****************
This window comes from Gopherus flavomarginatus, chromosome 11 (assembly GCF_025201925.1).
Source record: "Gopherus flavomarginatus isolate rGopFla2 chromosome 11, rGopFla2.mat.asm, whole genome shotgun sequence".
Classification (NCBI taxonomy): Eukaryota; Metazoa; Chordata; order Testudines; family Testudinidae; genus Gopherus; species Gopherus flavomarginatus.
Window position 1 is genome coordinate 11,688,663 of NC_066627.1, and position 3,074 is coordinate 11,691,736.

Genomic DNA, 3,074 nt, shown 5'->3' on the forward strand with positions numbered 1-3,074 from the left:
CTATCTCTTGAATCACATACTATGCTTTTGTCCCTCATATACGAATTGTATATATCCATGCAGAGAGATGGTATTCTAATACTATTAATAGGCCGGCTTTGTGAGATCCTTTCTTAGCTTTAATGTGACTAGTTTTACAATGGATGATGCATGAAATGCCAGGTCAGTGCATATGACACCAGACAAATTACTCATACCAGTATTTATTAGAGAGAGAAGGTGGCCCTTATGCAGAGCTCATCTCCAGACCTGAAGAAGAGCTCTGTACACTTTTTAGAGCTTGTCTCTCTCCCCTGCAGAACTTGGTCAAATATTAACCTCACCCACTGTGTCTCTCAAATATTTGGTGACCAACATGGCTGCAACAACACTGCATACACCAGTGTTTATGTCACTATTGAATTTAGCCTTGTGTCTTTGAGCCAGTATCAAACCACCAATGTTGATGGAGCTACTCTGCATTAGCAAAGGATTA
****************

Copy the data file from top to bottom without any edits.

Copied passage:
This window comes from Gopherus flavomarginatus, chromosome 11 (assembly GCF_025201925.1).
Source record: "Gopherus flavomarginatus isolate rGopFla2 chromosome 11, rGopFla2.mat.asm, whole genome shotgun sequence".
Classification (NCBI taxonomy): Eukaryota; Metazoa; Chordata; order Testudines; family Testudinidae; genus Gopherus; species Gopherus flavomarginatus.
Window position 1 is genome coordinate 11,688,663 of NC_066627.1, and position 3,074 is coordinate 11,691,736.

Genomic DNA, 3,074 nt, shown 5'->3' on the forward strand with positions numbered 1-3,074 from the left:
CTATCTCTTGAATCACATACTATGCTTTTGTCCCTCATATACGAATTGTATATATCCATGCAGAGAGATGGTATTCTAATACTATTAATAGGCCGGCTTTGTGAGATCCTTTCTTAGCTTTAATGTGACTAGTTTTACAATGGATGATGCATGAAATGCCAGGTCAGTGCATATGACACCAGACAAATTACTCATACCAGTATTTATTAGAGAGAGAAGGTGGCCCTTATGCAGAGCTCATCTCCAGACCTGAAGAAGAGCTCTGTACACTTTTTAGAGCTTGTCTCTCTCCCCTGCAGAACTTGGTCAAATATTAACCTCACCCACTGTGTCTCTCAAATATTTGGTGACCAACATGGCTGCAACAACACTGCATACACCAGTGTTTATGTCACTATTGAATTTAGCCTTGTGTCTTTGAGCCAGTATCAAACCACCAATGTTGATGGAGCTACTCTGCATTAGCAAAGGATTA